The employment insurance program also provides for active re-employment measures to help clients acquire the skills needed to return to work quickly and to stay employed.

In 2004 and 2005, approximately 635,000 Canadians participated in employment program interventions and a further 50,000 young Canadians participated in the summer career placement program. Over 220,000 Canadians found employment or became self-employed through these measures.

The government is committed to ensuring that EI remains relevant to the needs of Canadians. Let me give some context.

Today's debate is timely as it follows the tabling of the government's response to recommendations by the Standing Committee on Human Resources, Skills Development, Social Development and the Status of Persons with Disabilities dealing with this important national program which have provided us with considerable food for thought. It comes on the heels of the release of the most recent EI monitoring and assessment report that provides us an annual snapshot of how the program is performing.

Given the size and the complexity of the program and its impact on individual workers, communities and our economy, care must be exercised in implementing any changes to employment insurance. A balanced approached is called for so Canadians can have adequate benefits and reasonable entrance requirements while avoiding any changes that could jeopardize our labour market, economy and sustainability of the program.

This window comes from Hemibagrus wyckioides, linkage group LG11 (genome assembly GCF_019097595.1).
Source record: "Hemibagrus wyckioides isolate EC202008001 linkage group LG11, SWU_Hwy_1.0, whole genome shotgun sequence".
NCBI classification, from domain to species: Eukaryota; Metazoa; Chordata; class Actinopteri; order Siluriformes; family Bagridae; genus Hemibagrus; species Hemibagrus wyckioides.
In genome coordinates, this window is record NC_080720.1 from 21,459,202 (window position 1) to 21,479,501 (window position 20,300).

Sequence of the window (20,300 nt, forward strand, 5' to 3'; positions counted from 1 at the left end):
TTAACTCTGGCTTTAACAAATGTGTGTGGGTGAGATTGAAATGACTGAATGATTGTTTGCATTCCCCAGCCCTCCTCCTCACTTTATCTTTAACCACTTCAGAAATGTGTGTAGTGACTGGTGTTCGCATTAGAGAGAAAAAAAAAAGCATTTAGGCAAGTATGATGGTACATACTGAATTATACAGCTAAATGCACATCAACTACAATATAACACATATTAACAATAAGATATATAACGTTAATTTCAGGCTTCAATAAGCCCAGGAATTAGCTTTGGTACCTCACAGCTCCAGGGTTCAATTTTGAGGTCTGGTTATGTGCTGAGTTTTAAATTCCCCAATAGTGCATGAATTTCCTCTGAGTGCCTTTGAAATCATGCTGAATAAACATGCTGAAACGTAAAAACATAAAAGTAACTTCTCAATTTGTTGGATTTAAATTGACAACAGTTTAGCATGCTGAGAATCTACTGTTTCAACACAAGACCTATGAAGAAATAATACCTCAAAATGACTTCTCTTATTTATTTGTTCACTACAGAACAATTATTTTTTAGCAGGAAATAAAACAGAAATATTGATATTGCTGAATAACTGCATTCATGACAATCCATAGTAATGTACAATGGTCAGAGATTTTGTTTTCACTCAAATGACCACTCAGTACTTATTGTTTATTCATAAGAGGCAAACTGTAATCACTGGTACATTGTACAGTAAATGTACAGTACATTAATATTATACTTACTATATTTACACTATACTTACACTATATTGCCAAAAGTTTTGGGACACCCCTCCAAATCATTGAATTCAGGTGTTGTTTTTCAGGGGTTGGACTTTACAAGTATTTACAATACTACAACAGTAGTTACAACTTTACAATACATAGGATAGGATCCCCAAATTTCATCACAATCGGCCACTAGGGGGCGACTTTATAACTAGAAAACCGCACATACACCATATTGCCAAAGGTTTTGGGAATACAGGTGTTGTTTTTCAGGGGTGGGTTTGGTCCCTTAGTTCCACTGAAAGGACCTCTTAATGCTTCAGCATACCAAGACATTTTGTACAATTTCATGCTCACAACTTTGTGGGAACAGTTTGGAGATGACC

An excellent way of getting feedback on specific issues is for annual EI monitoring and assessment reports. We need to ensure that EI can continue to serve Canadians in our dynamic labour market as well in the future as it does now.

As we know, the Employment Insurance Act allows the government to implement pilot projects to test new approaches before deciding whether to implement them nationally or permanently.

The hon. member for Acadie—Bathurst has proposed that we calculate EI benefits based on the best 12 weeks of earnings over the past 52 weeks. In fact, on February 23, the Government of Canada announced enhancements to the EI program that take into account many recommendations that were brought forward concerning EI. Indeed, one of the pilot projects that we announced in February aims to address the same issue as the best 12 weeks proposal. However, we do not support the motion because we feel the government's approach of a best 14 weeks benefit rate calculation balances the need to ensure income adequacy while maintaining work incentives.

The best 14 weeks pilot project aims to ensure that EI benefit levels are more reflective of full time work patterns for workers who experience weekly changes in their hours of employment and earnings. It is designed to test whether this benefit rate calculation will encourage workers to accept work that could lower their weekly benefit rate and they may otherwise refuse.

The new enhancements also include two additional pilot projects in areas of high unemployment that will test the labour market impacts of reducing the hours new and returning workers need to qualify for EI from 910 hours to 840 hours when linked with employment measures and increasing the while-on-claim threshold to encourage more people to accept work while collecting EI benefits.